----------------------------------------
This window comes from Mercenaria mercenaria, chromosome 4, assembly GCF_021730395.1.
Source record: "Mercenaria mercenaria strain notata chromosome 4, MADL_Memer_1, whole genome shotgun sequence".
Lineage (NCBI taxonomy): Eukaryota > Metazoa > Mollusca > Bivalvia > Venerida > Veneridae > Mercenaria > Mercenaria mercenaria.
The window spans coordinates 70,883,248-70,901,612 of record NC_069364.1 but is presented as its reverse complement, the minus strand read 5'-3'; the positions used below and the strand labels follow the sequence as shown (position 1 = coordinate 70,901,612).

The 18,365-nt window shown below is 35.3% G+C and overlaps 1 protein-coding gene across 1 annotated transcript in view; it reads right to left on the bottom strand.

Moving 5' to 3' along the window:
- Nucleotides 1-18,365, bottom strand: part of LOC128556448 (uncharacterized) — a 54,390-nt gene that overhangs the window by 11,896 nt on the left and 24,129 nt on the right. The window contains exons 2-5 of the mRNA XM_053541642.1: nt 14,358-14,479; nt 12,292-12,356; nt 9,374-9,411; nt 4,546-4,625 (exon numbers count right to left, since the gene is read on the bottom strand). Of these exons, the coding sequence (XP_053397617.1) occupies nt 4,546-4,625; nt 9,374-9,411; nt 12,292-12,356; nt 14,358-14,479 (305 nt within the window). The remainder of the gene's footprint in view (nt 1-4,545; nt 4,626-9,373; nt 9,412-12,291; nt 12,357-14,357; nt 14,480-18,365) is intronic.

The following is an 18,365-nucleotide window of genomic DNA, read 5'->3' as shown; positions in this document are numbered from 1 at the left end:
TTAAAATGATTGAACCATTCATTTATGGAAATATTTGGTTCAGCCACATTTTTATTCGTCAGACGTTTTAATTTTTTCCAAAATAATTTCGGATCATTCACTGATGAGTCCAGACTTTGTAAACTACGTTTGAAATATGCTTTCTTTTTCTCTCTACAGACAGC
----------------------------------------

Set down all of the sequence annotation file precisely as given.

This window comes from Mercenaria mercenaria, chromosome 4, assembly GCF_021730395.1.
Source record: "Mercenaria mercenaria strain notata chromosome 4, MADL_Memer_1, whole genome shotgun sequence".
Lineage (NCBI taxonomy): Eukaryota > Metazoa > Mollusca > Bivalvia > Venerida > Veneridae > Mercenaria > Mercenaria mercenaria.
The window spans coordinates 70,883,248-70,901,612 of record NC_069364.1 but is presented as its reverse complement, the minus strand read 5'-3'; the positions used below and the strand labels follow the sequence as shown (position 1 = coordinate 70,901,612).

The 18,365-nt window shown below is 35.3% G+C and overlaps 1 protein-coding gene across 1 annotated transcript in view; it reads right to left on the bottom strand.

Moving 5' to 3' along the window:
- Nucleotides 1-18,365, bottom strand: part of LOC128556448 (uncharacterized) — a 54,390-nt gene that overhangs the window by 11,896 nt on the left and 24,129 nt on the right. The window contains exons 2-5 of the mRNA XM_053541642.1: nt 14,358-14,479; nt 12,292-12,356; nt 9,374-9,411; nt 4,546-4,625 (exon numbers count right to left, since the gene is read on the bottom strand). Of these exons, the coding sequence (XP_053397617.1) occupies nt 4,546-4,625; nt 9,374-9,411; nt 12,292-12,356; nt 14,358-14,479 (305 nt within the window). The remainder of the gene's footprint in view (nt 1-4,545; nt 4,626-9,373; nt 9,412-12,291; nt 12,357-14,357; nt 14,480-18,365) is intronic.

The following is an 18,365-nucleotide window of genomic DNA, read 5'->3' as shown; positions in this document are numbered from 1 at the left end:
TTAAAATGATTGAACCATTCATTTATGGAAATATTTGGTTCAGCCACATTTTTATTCGTCAGACGTTTTAATTTTTTCCAAAATAATTTCGGATCATTCACTGATGAGTCCAGACTTTGTAAACTACGTTTGAAATATGCTTTCTTTTTCTCTCTACAGACAGC